These results do not yet appear to be published but there is a bit More Here
Dale O’Brien, MD
A majority of cases of pancreatic cancer (ductal adenocarcinoma of the pancreas) are diagnosed in advanced stage. The main reason is that early stage disease tends to have no symptoms, or vague symptoms. And there is no good screening test for early pancreatic cancer, or a simple diagnostic indicator. The two biomarkers most often used with pancreatic cancer are CA19-9 and carcinoembryonic antigen (CEA). However these assays are not very specific or sensitive in the early stages of the disease progression.
There have been a number of recent forays in terms of diagnostic biomarkers for adenocarcinoma of the pancreas based on specific gene mutations that tend to be seen in pancreatic cancer. And this has extended to the realm of MicroRNAs (or MiRNAs), small non-coding RNA strands that regulate the expression of specific referent genes. There have been a number of recent published studies demonstrating that certain members of the family of MiRNAs are affected by or affect many aspects of the natural history pancreatic cancer.
Now comes a study led by Danish researcher Johansen of Herlev Hospital near to Copenhagen (and her colleagues) which evaluates MiRNA panels as potential diagnostic markers for pancreatic cancer. The study, published in the Journal of the American Medical Association on January 22, 2014, is a case control study including 409 patients diagnosed with pancreatic cancer from six Danish hospitals from 2008 until 2012. The researchers looked at MiRNA in the whole blood of the patients with pancreatic cancer, in 25 with pancreatitis, and in 312 healthy controls. They evaluated 754 MiRNas, discovering 38 that appeared to identify pancreatic cancer. 19 of these MiRNAs were validated by a different method. Then two diagnostic panels (indices) consisting of these miRNAs were developed.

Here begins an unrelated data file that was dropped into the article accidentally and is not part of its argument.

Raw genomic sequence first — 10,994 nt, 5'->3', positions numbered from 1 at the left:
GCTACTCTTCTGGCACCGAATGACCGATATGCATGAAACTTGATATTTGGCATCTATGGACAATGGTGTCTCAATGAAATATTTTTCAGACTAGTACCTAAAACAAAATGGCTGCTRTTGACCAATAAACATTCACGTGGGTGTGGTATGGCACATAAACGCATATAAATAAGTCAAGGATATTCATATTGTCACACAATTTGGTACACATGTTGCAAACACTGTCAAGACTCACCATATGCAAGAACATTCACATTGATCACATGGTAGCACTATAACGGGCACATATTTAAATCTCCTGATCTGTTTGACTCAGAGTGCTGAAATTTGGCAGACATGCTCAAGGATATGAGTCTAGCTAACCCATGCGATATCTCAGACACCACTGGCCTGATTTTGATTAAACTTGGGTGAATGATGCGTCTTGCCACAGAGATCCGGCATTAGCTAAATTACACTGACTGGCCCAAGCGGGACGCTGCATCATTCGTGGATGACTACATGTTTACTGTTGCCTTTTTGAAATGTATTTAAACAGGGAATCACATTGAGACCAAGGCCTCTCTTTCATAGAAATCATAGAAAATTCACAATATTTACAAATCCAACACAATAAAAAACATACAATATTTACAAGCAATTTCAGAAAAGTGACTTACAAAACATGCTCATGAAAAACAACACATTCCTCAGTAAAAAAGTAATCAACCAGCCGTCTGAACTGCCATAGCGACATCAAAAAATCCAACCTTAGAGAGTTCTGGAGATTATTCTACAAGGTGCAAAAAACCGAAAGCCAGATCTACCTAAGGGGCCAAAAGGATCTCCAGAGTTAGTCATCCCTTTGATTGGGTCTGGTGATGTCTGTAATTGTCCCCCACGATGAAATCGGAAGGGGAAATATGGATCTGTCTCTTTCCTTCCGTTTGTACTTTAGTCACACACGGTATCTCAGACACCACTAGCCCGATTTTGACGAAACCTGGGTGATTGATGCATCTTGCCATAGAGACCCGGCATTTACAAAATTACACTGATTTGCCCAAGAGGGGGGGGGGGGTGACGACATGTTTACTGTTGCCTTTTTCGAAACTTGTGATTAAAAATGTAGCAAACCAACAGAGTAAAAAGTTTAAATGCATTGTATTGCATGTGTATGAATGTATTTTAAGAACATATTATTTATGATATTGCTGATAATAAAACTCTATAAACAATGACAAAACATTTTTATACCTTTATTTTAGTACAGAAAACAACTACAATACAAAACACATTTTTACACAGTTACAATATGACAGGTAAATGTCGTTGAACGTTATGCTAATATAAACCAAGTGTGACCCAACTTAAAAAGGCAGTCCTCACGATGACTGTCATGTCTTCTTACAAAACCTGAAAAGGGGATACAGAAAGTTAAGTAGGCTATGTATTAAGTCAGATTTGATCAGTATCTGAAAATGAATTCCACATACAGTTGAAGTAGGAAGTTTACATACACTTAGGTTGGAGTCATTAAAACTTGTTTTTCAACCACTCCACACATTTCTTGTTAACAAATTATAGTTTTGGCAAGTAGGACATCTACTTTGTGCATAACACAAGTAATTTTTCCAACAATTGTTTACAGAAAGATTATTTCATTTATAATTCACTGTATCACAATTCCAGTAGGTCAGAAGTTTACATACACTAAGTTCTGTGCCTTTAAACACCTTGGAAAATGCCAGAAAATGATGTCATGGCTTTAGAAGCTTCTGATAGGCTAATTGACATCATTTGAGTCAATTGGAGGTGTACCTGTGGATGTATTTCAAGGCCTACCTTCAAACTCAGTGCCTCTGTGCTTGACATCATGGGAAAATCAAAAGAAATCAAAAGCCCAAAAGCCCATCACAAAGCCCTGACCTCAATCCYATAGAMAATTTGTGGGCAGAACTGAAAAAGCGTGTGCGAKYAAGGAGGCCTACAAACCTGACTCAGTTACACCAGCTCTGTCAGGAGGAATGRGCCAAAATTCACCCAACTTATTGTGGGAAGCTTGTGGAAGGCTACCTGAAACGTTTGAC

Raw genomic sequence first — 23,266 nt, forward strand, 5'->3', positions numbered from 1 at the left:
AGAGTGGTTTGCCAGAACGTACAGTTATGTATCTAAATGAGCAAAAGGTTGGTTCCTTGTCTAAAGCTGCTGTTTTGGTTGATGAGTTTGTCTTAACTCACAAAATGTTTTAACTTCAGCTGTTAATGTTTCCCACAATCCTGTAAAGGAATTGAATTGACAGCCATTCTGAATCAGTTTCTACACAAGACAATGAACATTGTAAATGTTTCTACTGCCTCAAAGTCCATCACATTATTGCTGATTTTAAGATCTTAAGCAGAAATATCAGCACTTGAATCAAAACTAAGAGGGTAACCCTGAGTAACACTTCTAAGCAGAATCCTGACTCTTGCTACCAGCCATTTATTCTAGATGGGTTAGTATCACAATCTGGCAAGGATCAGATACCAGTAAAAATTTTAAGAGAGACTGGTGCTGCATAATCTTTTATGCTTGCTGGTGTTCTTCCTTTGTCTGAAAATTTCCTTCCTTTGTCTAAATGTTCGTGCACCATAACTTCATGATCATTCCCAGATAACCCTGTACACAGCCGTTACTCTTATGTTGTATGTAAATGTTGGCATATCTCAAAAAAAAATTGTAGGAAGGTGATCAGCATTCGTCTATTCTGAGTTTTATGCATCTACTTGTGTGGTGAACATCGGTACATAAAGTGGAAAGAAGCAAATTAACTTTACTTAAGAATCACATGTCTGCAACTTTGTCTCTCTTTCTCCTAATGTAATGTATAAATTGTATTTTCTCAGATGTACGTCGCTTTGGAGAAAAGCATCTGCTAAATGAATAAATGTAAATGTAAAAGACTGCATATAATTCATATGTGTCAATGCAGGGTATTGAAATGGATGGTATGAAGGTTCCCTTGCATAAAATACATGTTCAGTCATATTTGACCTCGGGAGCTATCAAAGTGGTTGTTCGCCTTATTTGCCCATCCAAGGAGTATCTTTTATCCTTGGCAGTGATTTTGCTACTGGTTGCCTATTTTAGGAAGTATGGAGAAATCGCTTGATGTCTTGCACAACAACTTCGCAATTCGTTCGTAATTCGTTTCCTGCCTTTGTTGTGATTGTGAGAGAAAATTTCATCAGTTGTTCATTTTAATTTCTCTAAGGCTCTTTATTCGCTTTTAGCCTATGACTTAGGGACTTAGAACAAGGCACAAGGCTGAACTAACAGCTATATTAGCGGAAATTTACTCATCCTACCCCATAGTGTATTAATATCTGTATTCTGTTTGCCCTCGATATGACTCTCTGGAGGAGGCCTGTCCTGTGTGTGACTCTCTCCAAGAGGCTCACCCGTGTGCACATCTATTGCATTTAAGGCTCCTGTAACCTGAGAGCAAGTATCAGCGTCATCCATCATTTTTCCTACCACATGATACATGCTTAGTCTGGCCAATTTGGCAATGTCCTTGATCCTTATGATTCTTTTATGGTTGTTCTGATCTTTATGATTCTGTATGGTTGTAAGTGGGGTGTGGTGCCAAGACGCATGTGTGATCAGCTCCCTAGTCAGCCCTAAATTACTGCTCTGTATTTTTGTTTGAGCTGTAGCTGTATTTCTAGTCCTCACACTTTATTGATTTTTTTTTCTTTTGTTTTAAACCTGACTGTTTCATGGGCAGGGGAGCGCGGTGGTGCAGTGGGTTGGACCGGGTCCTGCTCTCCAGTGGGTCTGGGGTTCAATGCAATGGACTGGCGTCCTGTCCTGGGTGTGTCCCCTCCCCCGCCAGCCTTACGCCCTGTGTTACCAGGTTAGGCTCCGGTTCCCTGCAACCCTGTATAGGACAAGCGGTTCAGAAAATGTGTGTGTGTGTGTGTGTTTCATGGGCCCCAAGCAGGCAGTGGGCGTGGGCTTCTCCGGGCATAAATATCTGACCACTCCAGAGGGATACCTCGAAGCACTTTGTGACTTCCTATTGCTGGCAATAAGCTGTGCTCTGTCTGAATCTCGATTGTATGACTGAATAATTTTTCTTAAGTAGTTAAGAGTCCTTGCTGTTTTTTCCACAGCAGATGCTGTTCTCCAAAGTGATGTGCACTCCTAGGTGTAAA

The area under the curve (AUC) for both MiRNa indices were higher than the AUC for CA19-9 (except in the validation cohort). This is an indication that these panels held improved diagnostic ability for pancreatic cancer over CA19-9. Also, and perhaps importantly, including the CA19-9 together with the MiRNA indices gave better results than using CA19-9 alone.
There are serious limitations of this study. First, the differences between the AUC of the MiRNA indices and that of CA19-9 were quite small – and may not be clinically significant. Also, the age of the healthy control subjects was younger than those with pancreatic cancer.
Nevertheless, this is an intriguing finding in a clever study that requires validation and additional scientific investigation.
Dale O’Brien, MD